Scrub nurses work in a perioperative role, assisting surgeons during procedures in the operating theatre. A scrub nurse is responsible for passing instruments and sponges to the surgeon during surgery. Scrub nurses work within the sterile field of medical care. They scrub their hands and arms with strong disinfectant soap to prepare for procedures and wear gowns, caps and protective gloves. The average salary of a scrub nurse as of June 2010 was £26,000, according to the Simply Hired job search and salary information website.
A scrub nurse must first qualify as a registered nurse, or RN, by completing a bachelor’s degree, an associate degree or a diploma course in nursing. RN programs are available at community colleges, nursing schools, medical institutes and universities across the United States. Some programs offer specific modules that cover perioperative care nursing duties. These courses are crucial for anyone who wants to train as a scrub nurse.
RN students should apply for any internships run by their college or nursing school. These usually take the form of work placements in local hospitals. An internship is an excellent way to gain experience as a scrub nurse in a practical medical setting. However, competition for places is often fierce and some hospitals only accept applicants with previous nursing experience.
Once you have completed your nursing degree, you can take the registered nurse National Council Licensure Examination, or the NCLEX-RN. The exam will test your general nursing skills, your knowledge of human anatomy and subjects covered in your RN training, including nutrition, biology and infection control. Once you pass the exam you can apply for a nursing license from your state medical board.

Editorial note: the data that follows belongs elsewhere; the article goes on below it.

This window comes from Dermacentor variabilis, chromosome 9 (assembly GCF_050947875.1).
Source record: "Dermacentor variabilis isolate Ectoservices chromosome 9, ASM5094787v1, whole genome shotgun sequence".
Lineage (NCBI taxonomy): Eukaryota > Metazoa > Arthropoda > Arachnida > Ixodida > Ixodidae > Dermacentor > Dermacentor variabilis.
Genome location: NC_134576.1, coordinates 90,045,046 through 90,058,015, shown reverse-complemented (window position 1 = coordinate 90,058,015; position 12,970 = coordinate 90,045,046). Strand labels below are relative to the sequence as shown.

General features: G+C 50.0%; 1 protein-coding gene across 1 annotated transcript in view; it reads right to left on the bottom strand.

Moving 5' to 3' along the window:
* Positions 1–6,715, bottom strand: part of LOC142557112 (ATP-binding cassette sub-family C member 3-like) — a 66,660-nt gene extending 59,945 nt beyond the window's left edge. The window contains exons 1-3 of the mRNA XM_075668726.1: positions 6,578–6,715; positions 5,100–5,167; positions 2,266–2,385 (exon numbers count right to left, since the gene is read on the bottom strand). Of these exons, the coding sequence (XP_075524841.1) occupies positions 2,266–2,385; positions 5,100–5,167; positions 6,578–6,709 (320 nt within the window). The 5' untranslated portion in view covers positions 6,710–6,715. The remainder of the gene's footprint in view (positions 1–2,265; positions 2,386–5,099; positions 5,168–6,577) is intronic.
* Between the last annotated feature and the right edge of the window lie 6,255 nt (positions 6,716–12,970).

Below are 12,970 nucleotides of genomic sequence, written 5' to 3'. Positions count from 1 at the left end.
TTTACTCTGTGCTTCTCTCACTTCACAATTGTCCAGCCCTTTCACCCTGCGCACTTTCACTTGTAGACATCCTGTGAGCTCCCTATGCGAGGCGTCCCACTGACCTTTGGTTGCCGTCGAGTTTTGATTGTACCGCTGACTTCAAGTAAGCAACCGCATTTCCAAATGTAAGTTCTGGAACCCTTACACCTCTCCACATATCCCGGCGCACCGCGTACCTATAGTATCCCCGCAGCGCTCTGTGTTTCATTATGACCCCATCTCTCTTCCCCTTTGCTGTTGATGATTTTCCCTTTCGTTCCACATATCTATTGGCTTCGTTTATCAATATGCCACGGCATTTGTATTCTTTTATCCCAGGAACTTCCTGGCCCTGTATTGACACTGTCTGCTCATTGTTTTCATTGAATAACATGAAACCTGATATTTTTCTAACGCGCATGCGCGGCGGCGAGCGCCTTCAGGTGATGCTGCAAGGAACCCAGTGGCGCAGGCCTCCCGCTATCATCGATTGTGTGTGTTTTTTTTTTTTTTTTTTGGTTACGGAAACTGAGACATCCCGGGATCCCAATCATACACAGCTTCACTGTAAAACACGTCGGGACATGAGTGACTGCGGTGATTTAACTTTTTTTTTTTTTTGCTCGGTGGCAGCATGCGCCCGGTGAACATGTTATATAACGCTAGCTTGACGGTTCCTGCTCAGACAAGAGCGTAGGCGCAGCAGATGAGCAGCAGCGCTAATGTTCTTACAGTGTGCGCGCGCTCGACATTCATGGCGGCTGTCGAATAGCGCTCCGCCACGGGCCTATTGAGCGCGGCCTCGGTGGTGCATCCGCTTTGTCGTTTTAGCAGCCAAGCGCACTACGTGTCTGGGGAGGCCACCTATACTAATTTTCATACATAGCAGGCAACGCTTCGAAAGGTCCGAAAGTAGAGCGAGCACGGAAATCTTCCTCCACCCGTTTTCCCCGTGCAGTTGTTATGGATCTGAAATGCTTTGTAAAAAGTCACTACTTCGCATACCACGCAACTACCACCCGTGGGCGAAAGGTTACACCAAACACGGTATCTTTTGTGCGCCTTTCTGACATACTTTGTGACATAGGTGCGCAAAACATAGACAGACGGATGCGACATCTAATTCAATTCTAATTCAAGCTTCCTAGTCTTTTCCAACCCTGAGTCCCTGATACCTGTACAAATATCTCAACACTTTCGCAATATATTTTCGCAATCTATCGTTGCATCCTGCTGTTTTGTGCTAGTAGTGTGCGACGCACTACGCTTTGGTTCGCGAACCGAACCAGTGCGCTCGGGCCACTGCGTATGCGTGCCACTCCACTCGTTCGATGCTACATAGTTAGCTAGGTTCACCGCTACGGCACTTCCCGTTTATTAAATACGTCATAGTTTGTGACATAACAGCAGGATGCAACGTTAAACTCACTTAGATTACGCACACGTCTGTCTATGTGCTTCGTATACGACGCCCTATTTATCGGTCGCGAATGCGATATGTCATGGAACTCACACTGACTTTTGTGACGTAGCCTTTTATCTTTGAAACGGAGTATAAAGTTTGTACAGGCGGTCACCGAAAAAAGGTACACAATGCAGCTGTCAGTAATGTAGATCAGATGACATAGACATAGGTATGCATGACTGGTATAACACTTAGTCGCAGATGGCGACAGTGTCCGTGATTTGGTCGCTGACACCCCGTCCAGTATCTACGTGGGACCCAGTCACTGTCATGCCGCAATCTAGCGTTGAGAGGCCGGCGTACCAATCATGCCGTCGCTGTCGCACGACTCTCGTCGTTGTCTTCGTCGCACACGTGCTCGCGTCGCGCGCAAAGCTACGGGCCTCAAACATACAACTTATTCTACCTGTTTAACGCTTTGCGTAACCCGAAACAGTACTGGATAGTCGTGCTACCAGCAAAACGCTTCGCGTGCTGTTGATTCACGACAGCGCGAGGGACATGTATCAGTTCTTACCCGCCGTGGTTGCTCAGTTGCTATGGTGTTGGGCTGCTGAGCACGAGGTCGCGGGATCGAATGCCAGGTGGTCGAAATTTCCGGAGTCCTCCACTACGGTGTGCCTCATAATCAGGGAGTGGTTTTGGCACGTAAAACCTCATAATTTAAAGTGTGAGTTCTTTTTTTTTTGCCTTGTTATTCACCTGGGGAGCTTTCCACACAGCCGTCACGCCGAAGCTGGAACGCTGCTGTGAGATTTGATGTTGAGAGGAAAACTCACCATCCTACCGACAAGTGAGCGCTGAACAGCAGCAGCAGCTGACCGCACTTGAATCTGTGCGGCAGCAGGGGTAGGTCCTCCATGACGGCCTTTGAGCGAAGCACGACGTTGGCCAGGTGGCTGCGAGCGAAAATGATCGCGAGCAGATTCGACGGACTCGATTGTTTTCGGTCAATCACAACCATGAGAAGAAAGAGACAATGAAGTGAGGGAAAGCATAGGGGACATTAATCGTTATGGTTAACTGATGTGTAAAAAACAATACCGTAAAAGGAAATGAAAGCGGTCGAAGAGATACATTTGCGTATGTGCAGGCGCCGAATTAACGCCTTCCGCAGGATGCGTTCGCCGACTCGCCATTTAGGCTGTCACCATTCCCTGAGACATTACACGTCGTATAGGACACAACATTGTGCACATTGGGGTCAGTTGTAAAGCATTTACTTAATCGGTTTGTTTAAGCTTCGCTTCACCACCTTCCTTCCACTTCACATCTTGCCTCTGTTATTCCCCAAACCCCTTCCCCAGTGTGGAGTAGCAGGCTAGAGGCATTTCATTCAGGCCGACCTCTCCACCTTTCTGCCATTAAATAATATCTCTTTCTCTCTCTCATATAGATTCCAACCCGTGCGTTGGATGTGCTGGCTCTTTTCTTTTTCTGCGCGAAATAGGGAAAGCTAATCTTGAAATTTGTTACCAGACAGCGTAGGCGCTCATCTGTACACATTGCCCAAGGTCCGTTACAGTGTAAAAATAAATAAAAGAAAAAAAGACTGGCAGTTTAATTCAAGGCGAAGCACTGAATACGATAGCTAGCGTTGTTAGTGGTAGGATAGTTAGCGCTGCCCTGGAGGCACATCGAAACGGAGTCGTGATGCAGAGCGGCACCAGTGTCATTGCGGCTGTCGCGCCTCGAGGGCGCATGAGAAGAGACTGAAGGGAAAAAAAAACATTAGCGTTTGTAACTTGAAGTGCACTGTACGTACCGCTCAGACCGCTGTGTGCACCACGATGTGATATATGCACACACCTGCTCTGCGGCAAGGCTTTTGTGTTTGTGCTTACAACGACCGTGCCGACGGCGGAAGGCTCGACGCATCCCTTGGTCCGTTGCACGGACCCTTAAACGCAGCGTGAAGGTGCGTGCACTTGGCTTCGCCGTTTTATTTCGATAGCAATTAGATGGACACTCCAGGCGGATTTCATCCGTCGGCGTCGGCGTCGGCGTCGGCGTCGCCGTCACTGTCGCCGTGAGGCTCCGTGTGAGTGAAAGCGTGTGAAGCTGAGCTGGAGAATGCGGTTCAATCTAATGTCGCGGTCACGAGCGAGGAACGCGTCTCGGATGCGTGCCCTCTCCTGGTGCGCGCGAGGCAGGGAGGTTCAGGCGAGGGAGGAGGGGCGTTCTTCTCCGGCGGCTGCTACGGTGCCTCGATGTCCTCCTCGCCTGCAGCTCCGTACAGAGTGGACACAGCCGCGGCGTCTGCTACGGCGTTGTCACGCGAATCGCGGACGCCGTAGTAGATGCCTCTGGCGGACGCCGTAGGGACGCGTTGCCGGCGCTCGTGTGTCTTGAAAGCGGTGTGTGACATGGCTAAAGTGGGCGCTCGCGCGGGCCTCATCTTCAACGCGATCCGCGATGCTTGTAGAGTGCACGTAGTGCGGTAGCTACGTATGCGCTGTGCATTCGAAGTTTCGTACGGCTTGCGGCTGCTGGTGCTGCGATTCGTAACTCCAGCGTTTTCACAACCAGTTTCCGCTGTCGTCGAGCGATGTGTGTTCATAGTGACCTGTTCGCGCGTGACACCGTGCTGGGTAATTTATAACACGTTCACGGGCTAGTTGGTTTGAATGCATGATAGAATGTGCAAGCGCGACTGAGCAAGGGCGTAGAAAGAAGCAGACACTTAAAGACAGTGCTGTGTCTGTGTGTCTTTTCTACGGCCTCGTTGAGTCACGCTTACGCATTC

Once qualified as an RN, you should apply for entry-level nursing roles in hospital. Most hospitals will not take on recently graduated nurses as scrub nurses. However, applicants with experience in perioperative care from a college internship program may be eligible. When applying for entry-level nursing positions, you should tell your interviewer that you wish to move into a scrub nurse role. Some hospitals may provide basic training in perioperative care roles if resources are sufficient. This will provide valuable experience for your future development as a scrub nurse.
Many RNs move onto scrub nurse roles after a few years experience in traditional nursing positions. Developing your skills by obtaining advanced education, such as a master’s of science in perioperative nursing, will boost your chances of securing a position.
Candidates for scrub nurse roles can complete a surgical technologist program. This takes nine months to two years to complete and results in the award of a certificate, diploma or associate degree, according to the Degree Directory website. The course covers areas including microbiology, sterile techniques and surgical patient care. The surgical technologist program requires less training than the perioperative master's degree, but the duties you can perform as a scrub nurse are more restricted so securing employment may be difficult.
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